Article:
December 14, 2011

NOTHING COSTS MORE THAN IT USED TO:

5 Disruptive Technologies Happening Now (Antonio Regalado, 12/14/11, Technology Review)

Genetic switch: We've heard a lot about the plummeting cost of decoding DNA. Unraveling the first human genome in 2001 cost more than $3 billion; today the price would be closer to $10,000. This year, a Pulitzer Prize was awarded for stories that documented how one family, baffled by their son's mysterious illness, simply had his entire genome analyzed to determine the cause.

The profound medical impacts are accompanied by disruptions in the $1.5 billion market for DNA sequencing. The newcomers are companies such as Ion Torrent, whose "Personal Genome Machine" is pictured. The $50,000 sequencer is among a breed of fast, cheap DNA decoders that are replacing more costly machines that use the gold-standard technology called capillary-gel electrophoresis. The new machines use different chemistry, and come with trade-offs: they are less accurate and read out DNA in shorter bits (a problem if you are trying to puzzle together a human genome with three billion DNA letters). Yet as fast-and-dirty DNA reading has improved, the industry is being swept by changes. One of the most remarkable: many researchers don't even buy sequencing machines any longer. Instead, when they need DNA decoded, they ship it out to mail-order laboratories that return results in a few days.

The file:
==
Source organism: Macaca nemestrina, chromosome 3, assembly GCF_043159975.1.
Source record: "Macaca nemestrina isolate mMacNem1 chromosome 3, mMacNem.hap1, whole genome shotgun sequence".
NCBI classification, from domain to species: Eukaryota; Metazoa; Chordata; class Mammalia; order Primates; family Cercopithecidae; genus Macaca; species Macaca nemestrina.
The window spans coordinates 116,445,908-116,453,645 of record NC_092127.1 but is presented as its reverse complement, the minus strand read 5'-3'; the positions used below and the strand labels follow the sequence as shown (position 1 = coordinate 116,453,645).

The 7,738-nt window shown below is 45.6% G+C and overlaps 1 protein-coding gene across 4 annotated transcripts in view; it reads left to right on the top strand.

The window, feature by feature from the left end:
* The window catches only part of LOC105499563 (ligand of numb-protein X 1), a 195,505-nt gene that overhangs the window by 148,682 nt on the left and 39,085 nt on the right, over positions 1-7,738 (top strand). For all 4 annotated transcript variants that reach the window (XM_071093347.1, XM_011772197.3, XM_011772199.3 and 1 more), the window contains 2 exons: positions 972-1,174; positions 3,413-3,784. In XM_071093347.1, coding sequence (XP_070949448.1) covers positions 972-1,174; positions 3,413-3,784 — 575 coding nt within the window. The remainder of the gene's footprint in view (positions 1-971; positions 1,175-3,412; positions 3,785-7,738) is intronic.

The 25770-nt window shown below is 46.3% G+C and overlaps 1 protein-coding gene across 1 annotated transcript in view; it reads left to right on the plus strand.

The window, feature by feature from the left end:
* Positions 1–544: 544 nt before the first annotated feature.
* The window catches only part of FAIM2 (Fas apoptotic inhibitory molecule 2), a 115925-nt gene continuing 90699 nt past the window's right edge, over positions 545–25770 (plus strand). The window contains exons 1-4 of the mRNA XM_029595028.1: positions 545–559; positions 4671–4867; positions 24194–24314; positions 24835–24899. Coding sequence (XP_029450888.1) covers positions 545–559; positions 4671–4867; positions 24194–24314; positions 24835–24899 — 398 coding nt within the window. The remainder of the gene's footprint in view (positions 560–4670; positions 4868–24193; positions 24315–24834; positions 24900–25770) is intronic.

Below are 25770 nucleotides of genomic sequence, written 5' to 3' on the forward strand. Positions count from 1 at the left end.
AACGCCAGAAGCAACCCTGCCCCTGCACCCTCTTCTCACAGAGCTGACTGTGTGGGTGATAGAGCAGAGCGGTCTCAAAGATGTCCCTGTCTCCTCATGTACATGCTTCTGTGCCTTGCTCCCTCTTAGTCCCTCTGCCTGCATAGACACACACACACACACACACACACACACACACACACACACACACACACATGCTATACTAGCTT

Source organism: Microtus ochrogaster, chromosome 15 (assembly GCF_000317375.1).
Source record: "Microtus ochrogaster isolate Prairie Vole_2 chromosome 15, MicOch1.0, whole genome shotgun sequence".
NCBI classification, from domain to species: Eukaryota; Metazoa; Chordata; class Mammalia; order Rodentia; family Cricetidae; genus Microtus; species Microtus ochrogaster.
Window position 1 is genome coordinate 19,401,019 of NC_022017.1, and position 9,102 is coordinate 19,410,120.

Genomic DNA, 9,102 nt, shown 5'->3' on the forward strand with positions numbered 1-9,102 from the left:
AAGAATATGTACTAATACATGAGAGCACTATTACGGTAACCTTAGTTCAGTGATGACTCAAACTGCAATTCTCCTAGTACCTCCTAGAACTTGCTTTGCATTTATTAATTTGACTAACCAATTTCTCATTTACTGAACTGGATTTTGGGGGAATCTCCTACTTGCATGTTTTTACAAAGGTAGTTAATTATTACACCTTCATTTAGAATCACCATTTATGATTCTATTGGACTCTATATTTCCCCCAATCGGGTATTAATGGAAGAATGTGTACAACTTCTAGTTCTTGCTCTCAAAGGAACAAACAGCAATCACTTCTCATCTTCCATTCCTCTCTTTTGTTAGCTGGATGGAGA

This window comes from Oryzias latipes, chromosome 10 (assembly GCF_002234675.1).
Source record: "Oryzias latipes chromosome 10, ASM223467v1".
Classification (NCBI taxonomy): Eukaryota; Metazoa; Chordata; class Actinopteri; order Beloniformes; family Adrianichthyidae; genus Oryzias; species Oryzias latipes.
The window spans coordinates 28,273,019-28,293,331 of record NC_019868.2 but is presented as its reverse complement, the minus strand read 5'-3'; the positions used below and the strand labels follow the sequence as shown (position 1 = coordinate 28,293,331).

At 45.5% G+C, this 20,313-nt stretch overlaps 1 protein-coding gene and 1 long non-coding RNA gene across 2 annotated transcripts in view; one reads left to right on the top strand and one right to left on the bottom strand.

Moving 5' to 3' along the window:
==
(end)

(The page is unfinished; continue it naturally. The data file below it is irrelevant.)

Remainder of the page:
Posted by at December 14, 2011 5:47 AM
  

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